Alcoholism is a very selfish disease. The alcoholic would appear to care only about themselves and getting their next drink so that they stay medicated. It appears like they do not care about anything in the world expect for their own selfish desires.
Is this really true? And is there anything that you can do in regards to a selfish alcoholic in order to get through to them?
Let’s take a closer look.
The trap of the selfish alcoholic
I know what it is like to be a selfish alcoholic, as I have definitely been in that position myself.
The feeling is one of being completely trapped. Yes, it is selfish to drink every day in order to medicate your feelings. Yes, it is selfish to put your drinking as a priority over everything and everyone else. And there is really no excuse for it. Just because the alcoholic may have a reason to self medicate does not make it responsible for them to do so.
So in reality, yes, the alcoholic is being selfish. But they can’t help it. Does that matter? Not really. But at least it explains a bit of why they are being selfish. It doesn’t make it OK, but at least I understand the trap that they are in (as I have been there myself). The alcoholic feels like they cannot face another minute sober. They are running away from something when they drink. They are running away from themselves.
When my friends and family pointed out to me that my drinking was very selfish and that it was hurting others, my logic was that I should just kill myself if I was causing so much pain. See how the trap works? The alcoholic does not want to listen to reason, they do not want to pull themselves out of it and do the right thing and become sober and learn to live a better life. It is so much easier to stay stuck in their misery. And to be honest I did not really believe that sobriety would work out for me at all. This is part of being trapped! When friends and family suggested that I go to rehab, I did not think that the idea really applied to me. I could go through the motions for them but I did not really believe that it would change anything. I was doomed to drink forever until it killed me, or so I thought. How could rehab possibly help me? I really did not believe in a solution. I was trapped.
So even though the alcoholic is acting very selfishly, it is not necessarily what you might think of as an “evil” selfishness. The alcoholic is stuck. They are trapped. They don’t know how to live without drinking every day. And they are afraid. They are afraid to face sobriety, to give it a fair chance. It is terrifying to them. This is why they may feel threatened if you are trying to force them to go to rehab. Depending on the person they will probably not even admit to themselves that it is fear holding them back. But make no mistake, an alcoholic stays drunk due to fear of sobriety. If they were not afraid then they would embrace the change that is recovery. They will not make a decision to change until their misery finally becomes greater than their fear. They must overcome their fear in order to get help.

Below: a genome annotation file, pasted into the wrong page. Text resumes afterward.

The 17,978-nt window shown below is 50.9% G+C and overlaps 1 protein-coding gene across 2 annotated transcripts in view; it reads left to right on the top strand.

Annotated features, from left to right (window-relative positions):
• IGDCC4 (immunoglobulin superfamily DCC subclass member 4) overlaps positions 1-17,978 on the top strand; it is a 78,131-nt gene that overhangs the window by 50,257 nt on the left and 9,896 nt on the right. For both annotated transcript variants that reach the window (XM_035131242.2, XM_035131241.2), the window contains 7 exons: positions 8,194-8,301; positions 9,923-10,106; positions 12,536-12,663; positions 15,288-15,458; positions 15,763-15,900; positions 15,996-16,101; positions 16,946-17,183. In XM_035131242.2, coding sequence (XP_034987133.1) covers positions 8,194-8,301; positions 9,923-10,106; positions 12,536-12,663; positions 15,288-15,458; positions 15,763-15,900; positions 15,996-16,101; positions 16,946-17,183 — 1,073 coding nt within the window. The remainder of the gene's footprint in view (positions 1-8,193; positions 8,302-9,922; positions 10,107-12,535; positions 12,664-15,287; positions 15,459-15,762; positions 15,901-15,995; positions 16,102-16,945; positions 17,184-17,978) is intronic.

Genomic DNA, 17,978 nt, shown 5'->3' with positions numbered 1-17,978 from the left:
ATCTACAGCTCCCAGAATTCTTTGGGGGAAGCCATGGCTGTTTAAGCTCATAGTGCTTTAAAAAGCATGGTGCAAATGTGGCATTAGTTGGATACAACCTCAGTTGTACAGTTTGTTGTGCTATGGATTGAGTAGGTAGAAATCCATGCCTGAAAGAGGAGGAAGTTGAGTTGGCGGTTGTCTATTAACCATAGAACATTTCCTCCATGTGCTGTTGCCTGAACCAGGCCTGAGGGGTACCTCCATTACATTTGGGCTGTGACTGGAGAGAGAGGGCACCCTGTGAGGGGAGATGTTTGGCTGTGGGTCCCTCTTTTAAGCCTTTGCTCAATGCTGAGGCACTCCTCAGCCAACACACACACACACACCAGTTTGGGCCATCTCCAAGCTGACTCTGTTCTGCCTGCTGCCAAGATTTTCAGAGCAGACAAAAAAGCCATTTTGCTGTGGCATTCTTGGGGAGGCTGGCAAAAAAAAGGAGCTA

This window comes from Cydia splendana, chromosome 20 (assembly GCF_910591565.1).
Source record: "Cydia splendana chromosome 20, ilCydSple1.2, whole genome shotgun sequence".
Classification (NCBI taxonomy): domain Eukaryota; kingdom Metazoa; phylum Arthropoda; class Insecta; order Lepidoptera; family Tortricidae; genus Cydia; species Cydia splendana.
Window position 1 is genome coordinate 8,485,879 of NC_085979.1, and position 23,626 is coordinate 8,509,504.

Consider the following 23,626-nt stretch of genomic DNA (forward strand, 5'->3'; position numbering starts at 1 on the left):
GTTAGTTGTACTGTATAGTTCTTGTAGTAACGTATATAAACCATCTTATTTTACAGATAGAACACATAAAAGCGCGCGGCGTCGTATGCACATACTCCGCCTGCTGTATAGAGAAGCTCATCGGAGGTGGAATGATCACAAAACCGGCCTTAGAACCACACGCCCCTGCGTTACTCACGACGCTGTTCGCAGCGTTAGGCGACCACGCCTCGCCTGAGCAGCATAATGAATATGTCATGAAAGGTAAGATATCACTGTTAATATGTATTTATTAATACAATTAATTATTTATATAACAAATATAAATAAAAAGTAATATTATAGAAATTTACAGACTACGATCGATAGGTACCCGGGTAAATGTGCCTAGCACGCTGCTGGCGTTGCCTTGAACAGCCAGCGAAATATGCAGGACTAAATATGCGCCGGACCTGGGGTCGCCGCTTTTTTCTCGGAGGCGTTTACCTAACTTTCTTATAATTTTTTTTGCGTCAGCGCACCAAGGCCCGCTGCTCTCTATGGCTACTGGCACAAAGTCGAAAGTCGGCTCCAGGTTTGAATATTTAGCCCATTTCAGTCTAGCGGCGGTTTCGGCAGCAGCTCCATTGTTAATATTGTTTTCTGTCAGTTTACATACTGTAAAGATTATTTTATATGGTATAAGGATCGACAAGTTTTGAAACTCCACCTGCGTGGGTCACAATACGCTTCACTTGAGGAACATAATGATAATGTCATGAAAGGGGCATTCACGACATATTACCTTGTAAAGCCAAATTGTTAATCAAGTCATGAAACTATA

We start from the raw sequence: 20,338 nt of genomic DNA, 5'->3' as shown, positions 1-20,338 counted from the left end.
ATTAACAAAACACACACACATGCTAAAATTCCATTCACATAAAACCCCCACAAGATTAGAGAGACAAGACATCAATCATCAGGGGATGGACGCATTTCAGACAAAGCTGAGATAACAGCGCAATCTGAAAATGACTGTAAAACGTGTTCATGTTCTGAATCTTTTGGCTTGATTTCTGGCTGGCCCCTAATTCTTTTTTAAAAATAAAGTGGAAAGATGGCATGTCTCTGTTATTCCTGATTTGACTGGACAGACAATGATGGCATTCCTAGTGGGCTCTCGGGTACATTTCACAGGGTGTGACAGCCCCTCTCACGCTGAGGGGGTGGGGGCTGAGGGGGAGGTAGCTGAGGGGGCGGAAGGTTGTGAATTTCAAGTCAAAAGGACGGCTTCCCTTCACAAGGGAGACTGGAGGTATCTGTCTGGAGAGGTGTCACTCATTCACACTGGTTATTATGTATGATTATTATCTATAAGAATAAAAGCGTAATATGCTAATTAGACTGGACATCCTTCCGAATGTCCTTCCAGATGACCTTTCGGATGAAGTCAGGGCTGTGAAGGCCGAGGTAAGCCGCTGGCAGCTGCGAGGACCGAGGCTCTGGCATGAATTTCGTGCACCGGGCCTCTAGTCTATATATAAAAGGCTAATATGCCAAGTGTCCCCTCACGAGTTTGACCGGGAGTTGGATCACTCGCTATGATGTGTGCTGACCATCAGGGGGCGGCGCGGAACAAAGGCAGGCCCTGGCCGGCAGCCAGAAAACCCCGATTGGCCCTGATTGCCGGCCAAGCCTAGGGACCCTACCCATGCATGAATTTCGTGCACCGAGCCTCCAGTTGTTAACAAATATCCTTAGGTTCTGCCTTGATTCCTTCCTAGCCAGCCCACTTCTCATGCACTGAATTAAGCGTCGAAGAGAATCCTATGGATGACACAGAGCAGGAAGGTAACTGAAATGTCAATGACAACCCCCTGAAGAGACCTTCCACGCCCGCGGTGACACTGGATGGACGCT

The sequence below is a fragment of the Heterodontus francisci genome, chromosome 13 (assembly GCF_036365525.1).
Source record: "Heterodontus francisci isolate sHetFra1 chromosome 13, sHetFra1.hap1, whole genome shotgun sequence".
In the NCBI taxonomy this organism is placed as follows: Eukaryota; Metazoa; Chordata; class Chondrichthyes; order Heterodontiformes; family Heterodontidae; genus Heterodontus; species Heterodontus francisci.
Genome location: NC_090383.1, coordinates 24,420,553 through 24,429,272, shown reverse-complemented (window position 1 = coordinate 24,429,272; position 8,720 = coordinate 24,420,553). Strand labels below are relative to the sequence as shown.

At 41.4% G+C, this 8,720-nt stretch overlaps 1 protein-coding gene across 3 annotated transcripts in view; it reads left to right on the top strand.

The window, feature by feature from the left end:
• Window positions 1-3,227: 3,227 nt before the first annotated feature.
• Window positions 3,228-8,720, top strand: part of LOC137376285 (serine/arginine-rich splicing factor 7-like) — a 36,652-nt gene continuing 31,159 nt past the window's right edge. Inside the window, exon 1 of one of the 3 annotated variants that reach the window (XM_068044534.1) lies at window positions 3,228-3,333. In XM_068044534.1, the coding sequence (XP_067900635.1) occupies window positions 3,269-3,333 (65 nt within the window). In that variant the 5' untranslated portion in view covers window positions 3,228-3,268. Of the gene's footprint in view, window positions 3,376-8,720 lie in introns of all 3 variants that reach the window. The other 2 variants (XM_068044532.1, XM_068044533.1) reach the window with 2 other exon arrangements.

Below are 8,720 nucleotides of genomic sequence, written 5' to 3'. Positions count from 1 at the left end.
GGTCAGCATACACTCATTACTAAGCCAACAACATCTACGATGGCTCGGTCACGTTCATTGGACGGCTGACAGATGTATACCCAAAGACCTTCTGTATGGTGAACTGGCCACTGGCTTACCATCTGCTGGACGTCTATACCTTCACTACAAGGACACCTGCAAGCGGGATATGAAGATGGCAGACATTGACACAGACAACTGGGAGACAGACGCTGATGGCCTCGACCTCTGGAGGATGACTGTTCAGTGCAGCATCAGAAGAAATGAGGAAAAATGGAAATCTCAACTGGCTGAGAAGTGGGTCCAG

Being in denial and not seeing the solution that is right in front of their face
Before the alcoholic will get to the point of surrender, they will be in denial. This is how addiction works.
It starts out slowly. You try your drug of choice and you really like it. So you start using it more and more. As consequences develop, the alcoholic has to have a way to rationalize and justify their drinking. So they create a story that they tell themselves. They create reasons that they drink. They tell themselves something each day when they make the decision to get drunk again.
This narrative that they tell themselves is their denial. It might be something very simple, only a sentence or two. It might be something like “if you had my problems, you would drink too.” It may be something like “I work hard so I deserve to drink as much as I want.”
Every alcoholic has a thought going through their mind during that moment of rationalization. They wake up, they are sober, and they know that if they take that first drink they are going on another wild ride. And as they go to the store to buy the booze, they have to tell themselves something. They have to somehow make it OK in their own mind. This is their denial at work. What are they telling themselves that makes it OK to get wasted every day?
In the end, the specific justification or rationalization does not matter much. Who cares what their reason is? They are getting drunk regardless. They are doing so while in denial.
The family and friends of an alcoholic can tell that they have a problem. It is obvious to the outside world what needs to be done. The solution is plain as day to the person on the outside looking in, they need to stop drinking entirely! Just quit. This is obvious. Alcohol is the root of all your problems!
The alcoholic is stuck. They cannot see this logic. Because they are in denial, they cling to the idea that alcohol is not really the source of their problems, it is just sort of on the side. Because they have an answer for everything. They did not really lose that job due to drinking, they were fired because they showed up late three times and yet their coworker was late every day and they did not fire them, the boss just had it in for me! The alcoholic cannot bring themselves to see that their drinking is the CAUSE of all of their problems. They refuse to see this logic. Instead, they come up with all sorts of excuses and they point the finger of blame at everyone and everything else in the world. And they proclaim alcohol to be innocent.